Himself he readily pronounces to be a sinner, universally debased, utterly blamable, justly condemned, and justly to be punished. Instead of self-justification and self-flattery, he is now more ready to pronounce the sentence of condemnation on himself, than on any other person; and is hardly brought to admit the pleas advanced by others in palliation of his guilt, or in the defence of his moral character. Sin, and his own sins especially, now appear as things new, strange, and wonderful; as evils awfully serious and alarming. The law of God is now applied to himself as his own rule of duty; and obedience to it is confessed to be reasonable, indispensable, and immensely important. Every violation of its precepts, therefore, is regarded by him as a sore and dreadful evil; as guilt which he perceives no means of wiping away, and as danger which he finds no opportunity of escaping. An accumulation of crimes innumerable and of guilt incomprehensible
is thus seen to have been formed by the conduct of his whole life, which, to the anxious and terrified eye of the criminal, has already swollen to the size of mountains, and ascended to the height of heaven.
These views, it is to be remembered, are wholly new to the sinner. Their novelty, of course, greatly enhances in his eye the terrifying and oppressive magnitude of the subject. All new things affect us more when new, than when by frequent repetition they have become familiar. Before he never in sober earnest believed himself to be a sinner. To find himself, therefore, to be not only a sinner, but a sinner of so guilty and blamable a character, naturally overwhelms him with anguish and dismay.
His mind also is now exceedingly alarmed and distressed by this afflicting discovery. On an agitated mind all things with which it is concerned make deep impressions, deeper far than when it is at ease; and especially those things, which produced the agitation. Such, particularly, is the fact in this state of religious agitation. For both these reasons, as well as from the real greatness and nature of his guilt, the convinced man is often ready to believe that no sinner was ever so guilty as himself.
It is not uncommon to hear persons of no singular depravity declare, that they are doubtful whether Judas was equally a transgressor with themselves. I have heard doubts expressed by persons of more than common decency and amiableness, whether Satan was not less odious to God than they were: and this reason has been alleged for the doubt, that he had never sinned against forgiving and redeeming love. It is not to be wondered at that the soul to which these awful subjects are thus new, and which is thus terrified by its first views of them, should be even excessive in its self-condemnation.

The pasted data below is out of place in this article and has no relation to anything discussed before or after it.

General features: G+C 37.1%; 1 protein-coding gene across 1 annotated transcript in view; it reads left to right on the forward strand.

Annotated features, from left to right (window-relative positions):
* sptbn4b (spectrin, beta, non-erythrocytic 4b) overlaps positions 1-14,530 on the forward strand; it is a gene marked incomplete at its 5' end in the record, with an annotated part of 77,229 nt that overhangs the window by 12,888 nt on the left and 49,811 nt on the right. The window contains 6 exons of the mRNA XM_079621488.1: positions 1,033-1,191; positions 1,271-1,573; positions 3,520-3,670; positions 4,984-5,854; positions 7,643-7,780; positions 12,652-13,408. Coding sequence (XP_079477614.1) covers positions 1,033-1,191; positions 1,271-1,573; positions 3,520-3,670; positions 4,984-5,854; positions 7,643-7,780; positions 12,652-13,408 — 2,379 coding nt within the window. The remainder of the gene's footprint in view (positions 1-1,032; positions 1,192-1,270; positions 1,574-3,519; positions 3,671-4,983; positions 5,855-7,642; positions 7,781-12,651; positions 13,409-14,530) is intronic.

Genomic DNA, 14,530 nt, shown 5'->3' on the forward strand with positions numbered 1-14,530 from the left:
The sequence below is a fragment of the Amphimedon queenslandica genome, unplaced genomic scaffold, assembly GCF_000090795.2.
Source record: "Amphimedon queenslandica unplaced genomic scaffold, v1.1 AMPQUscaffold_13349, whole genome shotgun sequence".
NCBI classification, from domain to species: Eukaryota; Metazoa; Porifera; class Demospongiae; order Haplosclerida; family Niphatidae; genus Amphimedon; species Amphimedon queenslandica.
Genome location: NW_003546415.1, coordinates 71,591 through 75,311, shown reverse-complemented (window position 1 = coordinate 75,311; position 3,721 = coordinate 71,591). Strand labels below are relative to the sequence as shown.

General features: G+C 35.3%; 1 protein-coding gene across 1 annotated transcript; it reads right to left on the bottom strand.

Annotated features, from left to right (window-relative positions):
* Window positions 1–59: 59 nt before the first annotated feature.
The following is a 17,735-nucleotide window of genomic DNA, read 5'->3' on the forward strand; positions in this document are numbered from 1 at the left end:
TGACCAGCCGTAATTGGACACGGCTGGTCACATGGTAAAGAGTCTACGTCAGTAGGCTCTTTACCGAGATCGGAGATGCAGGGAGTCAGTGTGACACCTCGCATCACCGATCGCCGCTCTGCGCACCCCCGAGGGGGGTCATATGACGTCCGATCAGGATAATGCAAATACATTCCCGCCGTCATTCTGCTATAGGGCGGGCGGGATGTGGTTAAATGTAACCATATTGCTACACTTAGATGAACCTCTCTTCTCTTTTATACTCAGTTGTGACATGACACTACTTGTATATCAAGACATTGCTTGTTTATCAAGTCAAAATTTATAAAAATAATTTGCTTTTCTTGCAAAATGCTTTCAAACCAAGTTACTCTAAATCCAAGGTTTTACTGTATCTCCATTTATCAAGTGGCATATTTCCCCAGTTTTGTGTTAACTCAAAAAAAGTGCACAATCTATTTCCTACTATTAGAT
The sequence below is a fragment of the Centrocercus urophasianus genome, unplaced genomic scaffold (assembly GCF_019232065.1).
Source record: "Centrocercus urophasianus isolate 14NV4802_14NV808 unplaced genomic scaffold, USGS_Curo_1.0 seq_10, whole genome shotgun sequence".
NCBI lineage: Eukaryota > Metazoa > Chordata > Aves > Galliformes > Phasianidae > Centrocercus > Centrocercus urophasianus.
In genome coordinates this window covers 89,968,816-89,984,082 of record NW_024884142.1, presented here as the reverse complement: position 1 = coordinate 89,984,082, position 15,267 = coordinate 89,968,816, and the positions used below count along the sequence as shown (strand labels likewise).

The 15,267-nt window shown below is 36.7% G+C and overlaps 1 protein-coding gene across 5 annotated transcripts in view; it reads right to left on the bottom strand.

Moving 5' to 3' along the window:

With the greatness of its guilt, the greatness of its danger keeps an equal pace. Scarcely any thing more naturally or more commonly occurs to the mind in this situation, than doubts whether such guilt as itself has accumulated can be, forgiven. The mercy of God', which is declared in the Scriptures to be greater than our sins,' to be above the heavens,' 'to extend to all generations,' and to endure for ever,' is often doubted, so far as the sinner himself is concerned; admitted easily with regard to others, and with regard to all or
almost all others, it is still doubted so far as he is concerned, and is easily believed to be incapable of extending to him. Often he is strongly tempted to believe that he has committed the unpardonable sin; and often and much is he busied in examining what is the nature of that sin. Instead of self-flattery, the only employment which he was formerly willing to pursue with respect to his spiritual concerns, and which he indulged in every foolish and excessive degree, he is now wholly engaged in the opposite career of self-condemnation; and not unfrequently pursues it to an excess equally unwarranted by the Scriptures. Nor is he at all prone to feel that he is now equally guilty of new sin in limiting the mercy of God, and in forming new kinds of unpardonable sins, as before, in presuming without warrant on the exercise of divine mercy towards his hardened heart.
All these emotions are also greatly heightened by the remembrance of his former stupidity, unbelief, and hardness of heart, his light-mindedness and self-justification, his deafness to instruction, his insensibility to the calls of mercy, the reproofs of guilt, and the warnings of future woe. What before were his favourite pursuits he now considers as the means of his ruin; what before was the object of his delight is now the object of his abhorrence. That which was once his support is now his terror; that which he accounted and boasted of, as his wisdom, he now considers as the mere madness of bedlam. Nor can he explain to himself how much sottishness could ever have been his conduct or his character.
The Bible now, its threatenings and promises, its doctrines, precepts, and ordinances, assume an aspect wholly new; for the first time real, solemn, important; the only ground of his distress, and the only source of his possible comfort. The same truth and reality, the same solemnity and importance, at once invest the prayers, sermons, and other religious instructions which he has heard from his parents, and ministers, and from other persons of piety. Why they did not always and of course wear these characteristics, is now his astonishment; why he did not covet them, listen to them, and obey them. 'Madness,' entire and dreadful, he now readily acknowledges was in his heart' from the beginning, and has hitherto constituted his only moral character.
It is not here to be supposed, that this is in form an exact